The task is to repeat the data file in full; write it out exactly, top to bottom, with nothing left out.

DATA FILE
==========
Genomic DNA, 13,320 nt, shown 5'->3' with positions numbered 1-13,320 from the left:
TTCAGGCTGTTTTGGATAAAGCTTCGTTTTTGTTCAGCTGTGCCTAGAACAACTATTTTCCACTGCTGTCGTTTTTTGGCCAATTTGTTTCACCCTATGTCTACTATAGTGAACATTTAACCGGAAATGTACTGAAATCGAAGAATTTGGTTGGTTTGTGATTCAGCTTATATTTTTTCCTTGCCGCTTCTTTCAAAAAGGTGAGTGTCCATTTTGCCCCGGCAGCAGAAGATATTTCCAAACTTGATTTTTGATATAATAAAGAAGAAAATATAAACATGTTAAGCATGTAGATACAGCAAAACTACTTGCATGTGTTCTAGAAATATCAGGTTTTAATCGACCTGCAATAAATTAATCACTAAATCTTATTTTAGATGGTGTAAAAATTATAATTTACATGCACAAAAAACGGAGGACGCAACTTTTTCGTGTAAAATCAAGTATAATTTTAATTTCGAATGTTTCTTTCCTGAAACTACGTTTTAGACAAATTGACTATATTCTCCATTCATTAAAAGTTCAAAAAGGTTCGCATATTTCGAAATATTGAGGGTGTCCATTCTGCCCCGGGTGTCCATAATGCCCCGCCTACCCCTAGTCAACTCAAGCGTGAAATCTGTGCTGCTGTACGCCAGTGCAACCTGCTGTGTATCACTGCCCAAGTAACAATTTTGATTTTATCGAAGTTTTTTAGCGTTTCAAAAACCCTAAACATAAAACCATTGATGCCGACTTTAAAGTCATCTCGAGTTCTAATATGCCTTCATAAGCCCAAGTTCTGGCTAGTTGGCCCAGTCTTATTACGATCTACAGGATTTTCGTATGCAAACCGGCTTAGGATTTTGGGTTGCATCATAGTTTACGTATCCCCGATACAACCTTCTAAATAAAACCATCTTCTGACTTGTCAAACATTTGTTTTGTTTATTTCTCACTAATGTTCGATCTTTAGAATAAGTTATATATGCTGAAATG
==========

Genomic DNA, 13,320 nt, shown 5'->3' with positions numbered 1-13,320 from the left:
TTCAGGCTGTTTTGGATAAAGCTTCGTTTTTGTTCAGCTGTGCCTAGAACAACTATTTTCCACTGCTGTCGTTTTTTGGCCAATTTGTTTCACCCTATGTCTACTATAGTGAACATTTAACCGGAAATGTACTGAAATCGAAGAATTTGGTTGGTTTGTGATTCAGCTTATATTTTTTCCTTGCCGCTTCTTTCAAAAAGGTGAGTGTCCATTTTGCCCCGGCAGCAGAAGATATTTCCAAACTTGATTTTTGATATAATAAAGAAGAAAATATAAACATGTTAAGCATGTAGATACAGCAAAACTACTTGCATGTGTTCTAGAAATATCAGGTTTTAATCGACCTGCAATAAATTAATCACTAAATCTTATTTTAGATGGTGTAAAAATTATAATTTACATGCACAAAAAACGGAGGACGCAACTTTTTCGTGTAAAATCAAGTATAATTTTAATTTCGAATGTTTCTTTCCTGAAACTACGTTTTAGACAAATTGACTATATTCTCCATTCATTAAAAGTTCAAAAAGGTTCGCATATTTCGAAATATTGAGGGTGTCCATTCTGCCCCGGGTGTCCATAATGCCCCGCCTACCCCTAGTCAACTCAAGCGTGAAATCTGTGCTGCTGTACGCCAGTGCAACCTGCTGTGTATCACTGCCCAAGTAACAATTTTGATTTTATCGAAGTTTTTTAGCGTTTCAAAAACCCTAAACATAAAACCATTGATGCCGACTTTAAAGTCATCTCGAGTTCTAATATGCCTTCATAAGCCCAAGTTCTGGCTAGTTGGCCCAGTCTTATTACGATCTACAGGATTTTCGTATGCAAACCGGCTTAGGATTTTGGGTTGCATCATAGTTTACGTATCCCCGATACAACCTTCTAAATAAAACCATCTTCTGACTTGTCAAACATTTGTTTTGTTTATTTCTCACTAATGTTCGATCTTTAGAATAAGTTATATATGCTGAAATG